So, why is chiropractic such an effective solution for Low Back Pain? Simply put, Chiropractic care addresses the underlying causes of lower back pain, rather than just trying to cover up the symptoms. Specifically, the culprit is usually a common condition called vertebral subluxation, which the result of misalignment of the spinal bones (vertebrae) – chiropractic adjustments correct and prevent vertebral subluxation, thereby reducing, removing and then preventing the reoccurrence of lower back pain.  With this in mind, it not surprising that LBP patients who seek out chiropractic care indicate they are more satisfied than those seeking a medication-based approach.

But what do the studies say?  – One study of 681 patients receiving either Chiropractic or (Drug based) Medical treatment showed that the Chiropractic patients were much more likely to report improvement and a significant reduction in symptoms[1].

A similar study saw researchers survey 60 Chiropractic and 111 General Practice physicians. At six and 12 months, researchers measured pain intensity and degree of disability, based on recognised clinical scoring tools for each of the patients – Researchers found that a greater proportion of chiropractic patients were satisfied with all aspects of their care and pain reduction than the medical patients. [2]

In a large-scale experiment involving 2,945 LBP patients who visited one of either 14 general practice or 51 chiropractic community-based clinics, researchers again followed patients for 12 months. At a one-year follow-up, researchers measured patients’ health status, LBP duration, pain severity and level of disability. In 80 per cent of their cases, Medical physicians prescribed drugs for the patients assigned to their care. Doctor of Chiropractic gave chiropractic adjustments to 84 percent of their patients. The final results showed that a whopping 34. 1 percent of patients treated by M.D.s reported 12 months of continuous pain. In contrast, only 12 .7 percent of chiropractic patients reported persistent pain.[3]

Another study pooled data on 138 patients with low-back pain that had lasted at least six weeks.  Of this group, 93 subjects received chiropractic care, and 45 underwent medical treatment provided by a medical doctor.  In this instance, Chiropractic patients were five times more likely to experience relief than were subjects under medical care.[4]



If you go to see your GP about low back pain, they will likely recommend that you take over-the-counter non-steroidal anti-inflammatory medicines (NSAIDs, for example, ibuprofen). There’s no question that these medicines can relieve back pain and help you to stay active in the short term – but they won’t work as a long-term solution.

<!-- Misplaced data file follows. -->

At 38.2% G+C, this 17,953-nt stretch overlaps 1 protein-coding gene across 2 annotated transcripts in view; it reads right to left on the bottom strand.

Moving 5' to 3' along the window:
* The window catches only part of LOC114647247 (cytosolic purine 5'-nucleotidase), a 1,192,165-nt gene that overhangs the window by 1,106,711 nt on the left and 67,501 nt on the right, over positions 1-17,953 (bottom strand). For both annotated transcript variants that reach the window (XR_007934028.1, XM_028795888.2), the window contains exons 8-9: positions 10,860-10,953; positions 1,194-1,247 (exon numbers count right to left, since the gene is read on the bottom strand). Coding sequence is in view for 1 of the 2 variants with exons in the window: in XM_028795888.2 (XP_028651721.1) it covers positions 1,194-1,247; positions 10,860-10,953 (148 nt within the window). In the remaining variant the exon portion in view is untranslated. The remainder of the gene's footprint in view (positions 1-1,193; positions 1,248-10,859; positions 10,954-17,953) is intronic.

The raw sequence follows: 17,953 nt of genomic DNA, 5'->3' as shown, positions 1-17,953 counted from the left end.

The problem is that pain, at the end of the day, if your bodies way of telling you that “something isn’t right” – so ultimately just covering it up with painkillers isn’t likely to solve the issue. There’s nothing wrong with taking some painkillers or NSAID’s and telling your body “OK, I know there’s a problem and I’ll deal with it later” – but don’t expect that that’s going to deal with the problem.

This is the core reason why the typical medication-based approach won’t usually work in the long term. If over-the-counter NSAIDs don’t help, your GP may offer you a higher dose of an NSAID. Or they may recommend a stronger medicine called an opioid. You may be advised to take this medicine only for a very short time. This is because you may become dependent on them if you take them for a long time. Your GP may also offer you a short course of a muscle relaxing medicine. Alternatively, antidepressant medicines are sometimes offered for low back pain, in the belief that they can work as painkillers for this condition. The latest expert guidelines do not recommend using these medicines for low back pain, but they are sometimes tried.

Some medications can and do provide short-term relief – but there are some substantial drawbacks to keep in mind. Let’s look at just a few common options.

Paracetamol was once the preferred medicine for non-specific low back pain based on the view that it was cheap, safe and effective. While paracetamol might be cheap (and safe in the short term) It wasn’t effective. A systematic review including three randomised controlled trials concluded there was high-quality evidence that paracetamol was no more effective than placebo for acute non-specific low back pain.[5]